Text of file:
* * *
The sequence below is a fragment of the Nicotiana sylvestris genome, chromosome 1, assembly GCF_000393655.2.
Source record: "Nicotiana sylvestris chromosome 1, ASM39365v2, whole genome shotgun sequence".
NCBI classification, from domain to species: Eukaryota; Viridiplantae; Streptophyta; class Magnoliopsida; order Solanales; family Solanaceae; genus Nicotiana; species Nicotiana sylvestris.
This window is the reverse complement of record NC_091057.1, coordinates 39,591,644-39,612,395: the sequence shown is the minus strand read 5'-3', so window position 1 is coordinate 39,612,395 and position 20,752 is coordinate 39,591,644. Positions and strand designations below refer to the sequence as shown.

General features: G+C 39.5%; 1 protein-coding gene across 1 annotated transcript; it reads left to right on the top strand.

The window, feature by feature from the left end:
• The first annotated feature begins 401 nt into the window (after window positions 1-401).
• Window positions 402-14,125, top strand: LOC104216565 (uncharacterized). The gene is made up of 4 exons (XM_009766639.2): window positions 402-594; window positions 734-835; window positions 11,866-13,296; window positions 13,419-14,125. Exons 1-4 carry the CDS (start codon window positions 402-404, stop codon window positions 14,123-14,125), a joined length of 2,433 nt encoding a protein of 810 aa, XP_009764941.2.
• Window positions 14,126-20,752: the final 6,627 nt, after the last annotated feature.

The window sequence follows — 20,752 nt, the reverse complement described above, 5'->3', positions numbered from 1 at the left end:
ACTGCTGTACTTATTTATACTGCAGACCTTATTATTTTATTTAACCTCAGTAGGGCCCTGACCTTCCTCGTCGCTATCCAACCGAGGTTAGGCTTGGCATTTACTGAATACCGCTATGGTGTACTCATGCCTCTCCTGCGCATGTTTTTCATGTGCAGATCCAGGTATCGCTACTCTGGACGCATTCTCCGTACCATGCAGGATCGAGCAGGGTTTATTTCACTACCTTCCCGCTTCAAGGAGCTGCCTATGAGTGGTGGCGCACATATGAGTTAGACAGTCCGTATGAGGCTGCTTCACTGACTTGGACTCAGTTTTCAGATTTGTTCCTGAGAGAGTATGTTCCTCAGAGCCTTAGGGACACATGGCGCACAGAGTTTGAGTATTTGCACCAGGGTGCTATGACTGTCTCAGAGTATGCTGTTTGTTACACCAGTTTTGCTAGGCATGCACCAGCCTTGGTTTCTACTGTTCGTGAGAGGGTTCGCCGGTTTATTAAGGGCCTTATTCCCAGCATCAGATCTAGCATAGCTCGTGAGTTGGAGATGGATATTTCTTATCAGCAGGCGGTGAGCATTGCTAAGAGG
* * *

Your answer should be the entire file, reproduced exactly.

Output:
The sequence below is a fragment of the Nicotiana sylvestris genome, chromosome 1, assembly GCF_000393655.2.
Source record: "Nicotiana sylvestris chromosome 1, ASM39365v2, whole genome shotgun sequence".
NCBI classification, from domain to species: Eukaryota; Viridiplantae; Streptophyta; class Magnoliopsida; order Solanales; family Solanaceae; genus Nicotiana; species Nicotiana sylvestris.
This window is the reverse complement of record NC_091057.1, coordinates 39,591,644-39,612,395: the sequence shown is the minus strand read 5'-3', so window position 1 is coordinate 39,612,395 and position 20,752 is coordinate 39,591,644. Positions and strand designations below refer to the sequence as shown.

General features: G+C 39.5%; 1 protein-coding gene across 1 annotated transcript; it reads left to right on the top strand.

The window, feature by feature from the left end:
• The first annotated feature begins 401 nt into the window (after window positions 1-401).
• Window positions 402-14,125, top strand: LOC104216565 (uncharacterized). The gene is made up of 4 exons (XM_009766639.2): window positions 402-594; window positions 734-835; window positions 11,866-13,296; window positions 13,419-14,125. Exons 1-4 carry the CDS (start codon window positions 402-404, stop codon window positions 14,123-14,125), a joined length of 2,433 nt encoding a protein of 810 aa, XP_009764941.2.
• Window positions 14,126-20,752: the final 6,627 nt, after the last annotated feature.

The window sequence follows — 20,752 nt, the reverse complement described above, 5'->3', positions numbered from 1 at the left end:
ACTGCTGTACTTATTTATACTGCAGACCTTATTATTTTATTTAACCTCAGTAGGGCCCTGACCTTCCTCGTCGCTATCCAACCGAGGTTAGGCTTGGCATTTACTGAATACCGCTATGGTGTACTCATGCCTCTCCTGCGCATGTTTTTCATGTGCAGATCCAGGTATCGCTACTCTGGACGCATTCTCCGTACCATGCAGGATCGAGCAGGGTTTATTTCACTACCTTCCCGCTTCAAGGAGCTGCCTATGAGTGGTGGCGCACATATGAGTTAGACAGTCCGTATGAGGCTGCTTCACTGACTTGGACTCAGTTTTCAGATTTGTTCCTGAGAGAGTATGTTCCTCAGAGCCTTAGGGACACATGGCGCACAGAGTTTGAGTATTTGCACCAGGGTGCTATGACTGTCTCAGAGTATGCTGTTTGTTACACCAGTTTTGCTAGGCATGCACCAGCCTTGGTTTCTACTGTTCGTGAGAGGGTTCGCCGGTTTATTAAGGGCCTTATTCCCAGCATCAGATCTAGCATAGCTCGTGAGTTGGAGATGGATATTTCTTATCAGCAGGCGGTGAGCATTGCTAAGAGG